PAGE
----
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Talent and desire continue to define Mercer Island wrestlers
Height in basketball is a huge advantage. For baseball players, hand-eye coordination is key. But for wrestlers, gaining an advantage on the mat is trickier to quantify.
Practice, strategy, hard work and listening to coaches all come into play when facing an opponent all tied up with the desire to win.
Halfway through the Mercer Island wrestling season, the team has seen all of that come into play, propelling the team into success.
“Unlike other sports, where certain physical gifts might be necessary for success at the highest level (say height in basketball), wrestling is really about hard work and discipline,” said Islander head coach Creighton Laughary. “So much of a wrestler’s success depends on how hard he is willing to work and stay focused on his goals and on his coaching.”
So far those ideas have served the team well, racking up team wins and individual successes.
“(The) season is going very well,” said Laughary. “We have not had the turnout in terms of numbers, but I feel like this is one of the hardest working, most dedicated teams I have ever coached. That really comes from the leadership and example of the captains. Younger guys see a Sal Giampapa or an Andrew Rawson working hard — and that hard work resulting in success — and they are excited to follow the example.”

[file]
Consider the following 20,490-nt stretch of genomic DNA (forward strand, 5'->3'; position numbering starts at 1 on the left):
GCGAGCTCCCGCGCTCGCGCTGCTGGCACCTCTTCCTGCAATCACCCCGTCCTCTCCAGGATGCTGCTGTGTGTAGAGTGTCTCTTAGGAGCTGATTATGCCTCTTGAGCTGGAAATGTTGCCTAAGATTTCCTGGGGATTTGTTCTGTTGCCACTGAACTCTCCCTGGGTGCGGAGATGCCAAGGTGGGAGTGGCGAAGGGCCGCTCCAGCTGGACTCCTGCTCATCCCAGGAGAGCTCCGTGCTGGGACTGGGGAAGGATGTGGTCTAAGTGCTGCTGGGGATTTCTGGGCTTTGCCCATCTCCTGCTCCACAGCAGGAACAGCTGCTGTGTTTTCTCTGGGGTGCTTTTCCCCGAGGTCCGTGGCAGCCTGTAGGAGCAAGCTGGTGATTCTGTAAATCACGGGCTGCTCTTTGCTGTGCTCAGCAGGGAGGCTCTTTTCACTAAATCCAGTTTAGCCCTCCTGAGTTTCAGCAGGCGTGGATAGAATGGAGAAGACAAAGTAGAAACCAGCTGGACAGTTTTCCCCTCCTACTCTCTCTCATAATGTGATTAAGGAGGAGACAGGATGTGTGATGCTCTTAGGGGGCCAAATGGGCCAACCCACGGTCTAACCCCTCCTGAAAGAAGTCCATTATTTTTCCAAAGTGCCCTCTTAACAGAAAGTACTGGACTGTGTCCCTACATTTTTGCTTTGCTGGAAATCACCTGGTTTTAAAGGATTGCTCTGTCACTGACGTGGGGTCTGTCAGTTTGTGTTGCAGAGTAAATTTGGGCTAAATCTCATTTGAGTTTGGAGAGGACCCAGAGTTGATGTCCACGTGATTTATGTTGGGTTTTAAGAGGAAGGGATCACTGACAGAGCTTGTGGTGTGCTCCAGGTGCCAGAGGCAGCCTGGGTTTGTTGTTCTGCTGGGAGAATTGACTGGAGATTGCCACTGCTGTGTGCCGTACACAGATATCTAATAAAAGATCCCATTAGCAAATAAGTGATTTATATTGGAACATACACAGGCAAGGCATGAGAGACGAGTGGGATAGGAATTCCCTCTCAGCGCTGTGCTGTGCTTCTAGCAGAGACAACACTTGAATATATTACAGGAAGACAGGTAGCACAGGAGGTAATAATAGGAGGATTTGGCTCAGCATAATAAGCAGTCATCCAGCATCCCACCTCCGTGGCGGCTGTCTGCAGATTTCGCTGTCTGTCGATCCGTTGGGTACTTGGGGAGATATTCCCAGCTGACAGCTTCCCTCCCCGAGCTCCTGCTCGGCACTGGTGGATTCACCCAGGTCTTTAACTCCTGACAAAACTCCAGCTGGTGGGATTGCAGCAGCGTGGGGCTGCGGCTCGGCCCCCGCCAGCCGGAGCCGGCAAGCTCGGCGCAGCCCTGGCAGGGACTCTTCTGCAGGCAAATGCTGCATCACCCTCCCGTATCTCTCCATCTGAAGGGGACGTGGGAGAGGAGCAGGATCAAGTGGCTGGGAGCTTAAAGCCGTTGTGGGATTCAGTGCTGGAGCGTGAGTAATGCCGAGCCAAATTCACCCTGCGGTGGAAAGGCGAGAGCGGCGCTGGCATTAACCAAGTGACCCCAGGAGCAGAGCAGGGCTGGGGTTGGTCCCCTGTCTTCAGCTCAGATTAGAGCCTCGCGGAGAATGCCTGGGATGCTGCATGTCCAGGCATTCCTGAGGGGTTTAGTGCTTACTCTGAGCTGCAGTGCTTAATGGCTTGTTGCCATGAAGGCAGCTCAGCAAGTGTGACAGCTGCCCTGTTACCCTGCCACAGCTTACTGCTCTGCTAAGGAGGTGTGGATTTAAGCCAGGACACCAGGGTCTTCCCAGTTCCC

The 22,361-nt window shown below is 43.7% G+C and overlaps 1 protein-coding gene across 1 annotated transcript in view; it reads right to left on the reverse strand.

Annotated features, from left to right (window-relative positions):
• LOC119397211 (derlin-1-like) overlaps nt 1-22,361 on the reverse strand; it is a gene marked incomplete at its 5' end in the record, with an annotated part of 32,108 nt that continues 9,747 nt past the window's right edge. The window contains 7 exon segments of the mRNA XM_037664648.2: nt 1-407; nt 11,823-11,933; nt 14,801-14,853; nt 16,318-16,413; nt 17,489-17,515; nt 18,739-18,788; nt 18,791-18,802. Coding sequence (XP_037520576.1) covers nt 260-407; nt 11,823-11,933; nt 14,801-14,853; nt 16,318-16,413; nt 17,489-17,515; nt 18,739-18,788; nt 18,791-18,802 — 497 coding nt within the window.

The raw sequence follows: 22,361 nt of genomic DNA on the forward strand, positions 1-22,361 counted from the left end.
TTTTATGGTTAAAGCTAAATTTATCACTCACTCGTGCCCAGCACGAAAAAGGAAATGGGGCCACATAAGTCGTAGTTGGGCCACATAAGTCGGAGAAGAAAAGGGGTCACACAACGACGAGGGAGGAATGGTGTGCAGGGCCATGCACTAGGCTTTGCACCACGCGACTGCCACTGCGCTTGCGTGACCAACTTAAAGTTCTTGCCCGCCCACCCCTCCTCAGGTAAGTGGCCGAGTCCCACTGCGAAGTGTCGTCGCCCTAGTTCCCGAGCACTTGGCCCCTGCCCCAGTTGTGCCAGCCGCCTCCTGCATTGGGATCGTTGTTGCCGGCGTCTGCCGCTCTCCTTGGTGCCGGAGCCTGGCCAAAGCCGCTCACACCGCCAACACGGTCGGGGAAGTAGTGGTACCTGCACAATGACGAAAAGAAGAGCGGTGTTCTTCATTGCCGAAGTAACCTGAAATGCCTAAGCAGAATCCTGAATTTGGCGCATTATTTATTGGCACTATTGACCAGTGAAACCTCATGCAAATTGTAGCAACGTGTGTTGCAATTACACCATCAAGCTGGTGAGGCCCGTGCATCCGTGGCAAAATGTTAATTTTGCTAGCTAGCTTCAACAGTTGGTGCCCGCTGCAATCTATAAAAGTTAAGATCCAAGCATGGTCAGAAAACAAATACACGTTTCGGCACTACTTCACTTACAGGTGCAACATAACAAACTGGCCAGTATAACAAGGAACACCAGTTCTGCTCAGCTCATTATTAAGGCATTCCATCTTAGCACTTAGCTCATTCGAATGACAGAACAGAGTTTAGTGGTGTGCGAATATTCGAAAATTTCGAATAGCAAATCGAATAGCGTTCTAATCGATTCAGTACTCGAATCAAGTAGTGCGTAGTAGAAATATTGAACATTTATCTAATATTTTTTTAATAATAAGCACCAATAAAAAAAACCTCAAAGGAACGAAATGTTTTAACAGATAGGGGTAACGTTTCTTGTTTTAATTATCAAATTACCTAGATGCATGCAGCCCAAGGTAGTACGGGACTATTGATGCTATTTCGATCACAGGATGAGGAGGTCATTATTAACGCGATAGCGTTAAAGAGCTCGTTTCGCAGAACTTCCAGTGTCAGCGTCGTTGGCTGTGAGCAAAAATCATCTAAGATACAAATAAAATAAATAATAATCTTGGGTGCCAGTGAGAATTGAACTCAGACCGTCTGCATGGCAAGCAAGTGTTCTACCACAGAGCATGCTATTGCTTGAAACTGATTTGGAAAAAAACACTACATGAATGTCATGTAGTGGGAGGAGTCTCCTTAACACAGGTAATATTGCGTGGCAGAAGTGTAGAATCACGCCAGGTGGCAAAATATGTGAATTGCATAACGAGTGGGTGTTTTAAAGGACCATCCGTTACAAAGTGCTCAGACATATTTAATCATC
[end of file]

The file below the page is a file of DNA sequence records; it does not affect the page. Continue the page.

Laughary said Colton Knebel has had a particularly strong season. He finished third at state last year in the 189 weight division.
“Elliot Wittenberg has really stepped up,” said Laughary. “His technique has always been solid, but his wrestling intelligence and competitiveness on the mats have increased, and his winning along with it. Jake Pruchno (a freshman) is also doing very well and getting better with every match.”
As in many other sports in the KingCo league, teams are tough all around, and making sure the team is ready to go every match. For the Islanders so far this season, Interlake has been the biggest test, but other challenging teams are still ahead.
“So far, Interlake was a big test, but we are looking forward to Bellevue, Mount Si and Liberty,” said the coach. “Nobody is going to be easy.”
The team faced Bellevue last Friday, rescheduled after a snow storm earlier in the week caused widespread cancellations. The Islanders beat Bellevue, some of their biggest competition so far this season, 45-24.
Friday, Jan. 14
Mercer Island 45, Bellevue 24
Results – 103 - Jacob Pruchno beat Jordan Robinson by fall 0:57; 112 - Bradley Ballard (Bellevue) won by forfeit; 119 - Matthew Casimes (Bellevue) beat Jimyoung Kim by fall 0:20; 125 - Ben Matteucci (Bellevue) beat Kenji Walker by decision 15-13; 130 - Dylan Sullivan beat Andrew Ewing by fall 2:57; 135 - Kyle Shanafelt beat Jun Park by decision 2-0; 140 - Connor Hudson (Bellevue) beat Salvatore Giampapa by decision 9-3; 145 - Blake Johnson beat Peter Ovens by fall 5:02; 152 - Colin Small (Bellevue) beat Andrew Rawson by decision 9-6; 160 - Elliot Wittenberg beat Sam Bassford by fall 1:43; 171 - Phil Fraizer beat Jamey Mange by fall 2:38; 189 - Colton Knebel beat Kevin Rogers by fall 1:31; 215 - James Trull beat Thomas Blackburn 5-3; 285 - Benjamin O’Connell beat Dean Jones by fall 1:47.